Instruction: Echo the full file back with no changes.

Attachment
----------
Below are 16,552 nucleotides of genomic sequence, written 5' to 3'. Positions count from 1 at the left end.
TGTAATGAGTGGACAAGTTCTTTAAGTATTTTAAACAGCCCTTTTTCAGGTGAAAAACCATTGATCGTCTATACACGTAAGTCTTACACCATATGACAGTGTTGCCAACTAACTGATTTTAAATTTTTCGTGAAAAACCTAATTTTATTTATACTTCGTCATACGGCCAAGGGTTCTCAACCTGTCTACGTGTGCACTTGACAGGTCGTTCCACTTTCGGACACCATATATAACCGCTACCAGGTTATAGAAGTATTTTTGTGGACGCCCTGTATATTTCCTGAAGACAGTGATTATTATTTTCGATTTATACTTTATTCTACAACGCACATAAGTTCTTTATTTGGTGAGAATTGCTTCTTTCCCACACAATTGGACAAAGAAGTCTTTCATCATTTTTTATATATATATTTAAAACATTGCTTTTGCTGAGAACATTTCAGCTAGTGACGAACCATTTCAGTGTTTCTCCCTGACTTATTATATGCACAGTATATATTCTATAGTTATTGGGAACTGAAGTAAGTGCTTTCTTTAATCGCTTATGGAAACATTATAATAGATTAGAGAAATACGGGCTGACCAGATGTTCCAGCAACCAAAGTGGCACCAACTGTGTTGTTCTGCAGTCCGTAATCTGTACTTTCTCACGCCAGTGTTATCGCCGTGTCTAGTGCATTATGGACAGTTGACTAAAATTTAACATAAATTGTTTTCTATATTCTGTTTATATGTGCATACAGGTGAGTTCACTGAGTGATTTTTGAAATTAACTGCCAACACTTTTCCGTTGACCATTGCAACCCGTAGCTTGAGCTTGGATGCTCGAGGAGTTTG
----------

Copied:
Below are 16,552 nucleotides of genomic sequence, written 5' to 3'. Positions count from 1 at the left end.
TGTAATGAGTGGACAAGTTCTTTAAGTATTTTAAACAGCCCTTTTTCAGGTGAAAAACCATTGATCGTCTATACACGTAAGTCTTACACCATATGACAGTGTTGCCAACTAACTGATTTTAAATTTTTCGTGAAAAACCTAATTTTATTTATACTTCGTCATACGGCCAAGGGTTCTCAACCTGTCTACGTGTGCACTTGACAGGTCGTTCCACTTTCGGACACCATATATAACCGCTACCAGGTTATAGAAGTATTTTTGTGGACGCCCTGTATATTTCCTGAAGACAGTGATTATTATTTTCGATTTATACTTTATTCTACAACGCACATAAGTTCTTTATTTGGTGAGAATTGCTTCTTTCCCACACAATTGGACAAAGAAGTCTTTCATCATTTTTTATATATATATTTAAAACATTGCTTTTGCTGAGAACATTTCAGCTAGTGACGAACCATTTCAGTGTTTCTCCCTGACTTATTATATGCACAGTATATATTCTATAGTTATTGGGAACTGAAGTAAGTGCTTTCTTTAATCGCTTATGGAAACATTATAATAGATTAGAGAAATACGGGCTGACCAGATGTTCCAGCAACCAAAGTGGCACCAACTGTGTTGTTCTGCAGTCCGTAATCTGTACTTTCTCACGCCAGTGTTATCGCCGTGTCTAGTGCATTATGGACAGTTGACTAAAATTTAACATAAATTGTTTTCTATATTCTGTTTATATGTGCATACAGGTGAGTTCACTGAGTGATTTTTGAAATTAACTGCCAACACTTTTCCGTTGACCATTGCAACCCGTAGCTTGAGCTTGGATGCTCGAGGAGTTTG